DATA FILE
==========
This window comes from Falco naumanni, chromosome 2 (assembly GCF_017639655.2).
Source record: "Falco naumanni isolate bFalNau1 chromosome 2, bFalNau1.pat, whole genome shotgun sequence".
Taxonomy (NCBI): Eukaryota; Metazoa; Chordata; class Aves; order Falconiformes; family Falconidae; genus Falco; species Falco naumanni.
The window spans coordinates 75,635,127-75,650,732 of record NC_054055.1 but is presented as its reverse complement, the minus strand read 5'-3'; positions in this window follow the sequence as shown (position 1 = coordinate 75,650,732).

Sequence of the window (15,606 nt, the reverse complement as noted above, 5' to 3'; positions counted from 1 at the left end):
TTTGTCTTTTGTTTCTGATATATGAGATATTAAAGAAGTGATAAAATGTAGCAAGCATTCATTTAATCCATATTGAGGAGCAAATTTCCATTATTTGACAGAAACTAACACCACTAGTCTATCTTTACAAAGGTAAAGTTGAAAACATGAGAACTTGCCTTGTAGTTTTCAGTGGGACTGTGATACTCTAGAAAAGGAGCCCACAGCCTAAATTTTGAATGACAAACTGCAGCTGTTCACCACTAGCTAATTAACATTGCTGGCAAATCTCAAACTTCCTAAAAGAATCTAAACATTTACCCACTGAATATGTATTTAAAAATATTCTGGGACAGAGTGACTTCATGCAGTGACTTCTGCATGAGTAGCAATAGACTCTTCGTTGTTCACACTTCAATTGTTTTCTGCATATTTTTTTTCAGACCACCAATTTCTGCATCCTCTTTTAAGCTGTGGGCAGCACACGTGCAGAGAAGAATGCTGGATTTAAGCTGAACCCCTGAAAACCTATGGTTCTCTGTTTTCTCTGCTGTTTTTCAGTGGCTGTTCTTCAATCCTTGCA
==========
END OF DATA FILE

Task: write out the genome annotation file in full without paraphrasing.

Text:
This window comes from Falco naumanni, chromosome 2 (assembly GCF_017639655.2).
Source record: "Falco naumanni isolate bFalNau1 chromosome 2, bFalNau1.pat, whole genome shotgun sequence".
Taxonomy (NCBI): Eukaryota; Metazoa; Chordata; class Aves; order Falconiformes; family Falconidae; genus Falco; species Falco naumanni.
The window spans coordinates 75,635,127-75,650,732 of record NC_054055.1 but is presented as its reverse complement, the minus strand read 5'-3'; positions in this window follow the sequence as shown (position 1 = coordinate 75,650,732).

Sequence of the window (15,606 nt, the reverse complement as noted above, 5' to 3'; positions counted from 1 at the left end):
TTTGTCTTTTGTTTCTGATATATGAGATATTAAAGAAGTGATAAAATGTAGCAAGCATTCATTTAATCCATATTGAGGAGCAAATTTCCATTATTTGACAGAAACTAACACCACTAGTCTATCTTTACAAAGGTAAAGTTGAAAACATGAGAACTTGCCTTGTAGTTTTCAGTGGGACTGTGATACTCTAGAAAAGGAGCCCACAGCCTAAATTTTGAATGACAAACTGCAGCTGTTCACCACTAGCTAATTAACATTGCTGGCAAATCTCAAACTTCCTAAAAGAATCTAAACATTTACCCACTGAATATGTATTTAAAAATATTCTGGGACAGAGTGACTTCATGCAGTGACTTCTGCATGAGTAGCAATAGACTCTTCGTTGTTCACACTTCAATTGTTTTCTGCATATTTTTTTTCAGACCACCAATTTCTGCATCCTCTTTTAAGCTGTGGGCAGCACACGTGCAGAGAAGAATGCTGGATTTAAGCTGAACCCCTGAAAACCTATGGTTCTCTGTTTTCTCTGCTGTTTTTCAGTGGCTGTTCTTCAATCCTTGCA